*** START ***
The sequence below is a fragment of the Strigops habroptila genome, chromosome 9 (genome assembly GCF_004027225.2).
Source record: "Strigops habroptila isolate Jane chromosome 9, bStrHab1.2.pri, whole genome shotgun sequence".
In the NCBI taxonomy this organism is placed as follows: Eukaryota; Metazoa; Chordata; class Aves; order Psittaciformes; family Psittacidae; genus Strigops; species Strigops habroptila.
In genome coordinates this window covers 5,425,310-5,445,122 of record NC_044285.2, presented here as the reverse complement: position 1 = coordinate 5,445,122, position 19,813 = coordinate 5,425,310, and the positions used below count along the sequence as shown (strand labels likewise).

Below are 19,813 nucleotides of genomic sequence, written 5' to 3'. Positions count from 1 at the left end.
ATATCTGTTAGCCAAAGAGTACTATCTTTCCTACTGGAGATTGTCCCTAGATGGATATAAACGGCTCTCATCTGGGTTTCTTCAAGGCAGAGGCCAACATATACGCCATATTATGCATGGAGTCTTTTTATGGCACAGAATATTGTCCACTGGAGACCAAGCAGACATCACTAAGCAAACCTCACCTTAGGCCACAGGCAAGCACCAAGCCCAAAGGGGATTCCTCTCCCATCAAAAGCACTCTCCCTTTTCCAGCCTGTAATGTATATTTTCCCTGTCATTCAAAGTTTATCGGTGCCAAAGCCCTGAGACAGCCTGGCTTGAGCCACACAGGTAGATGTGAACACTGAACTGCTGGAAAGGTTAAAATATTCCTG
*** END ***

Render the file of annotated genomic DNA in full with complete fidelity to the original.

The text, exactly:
The sequence below is a fragment of the Strigops habroptila genome, chromosome 9 (genome assembly GCF_004027225.2).
Source record: "Strigops habroptila isolate Jane chromosome 9, bStrHab1.2.pri, whole genome shotgun sequence".
In the NCBI taxonomy this organism is placed as follows: Eukaryota; Metazoa; Chordata; class Aves; order Psittaciformes; family Psittacidae; genus Strigops; species Strigops habroptila.
In genome coordinates this window covers 5,425,310-5,445,122 of record NC_044285.2, presented here as the reverse complement: position 1 = coordinate 5,445,122, position 19,813 = coordinate 5,425,310, and the positions used below count along the sequence as shown (strand labels likewise).

Below are 19,813 nucleotides of genomic sequence, written 5' to 3'. Positions count from 1 at the left end.
ATATCTGTTAGCCAAAGAGTACTATCTTTCCTACTGGAGATTGTCCCTAGATGGATATAAACGGCTCTCATCTGGGTTTCTTCAAGGCAGAGGCCAACATATACGCCATATTATGCATGGAGTCTTTTTATGGCACAGAATATTGTCCACTGGAGACCAAGCAGACATCACTAAGCAAACCTCACCTTAGGCCACAGGCAAGCACCAAGCCCAAAGGGGATTCCTCTCCCATCAAAAGCACTCTCCCTTTTCCAGCCTGTAATGTATATTTTCCCTGTCATTCAAAGTTTATCGGTGCCAAAGCCCTGAGACAGCCTGGCTTGAGCCACACAGGTAGATGTGAACACTGAACTGCTGGAAAGGTTAAAATATTCCTG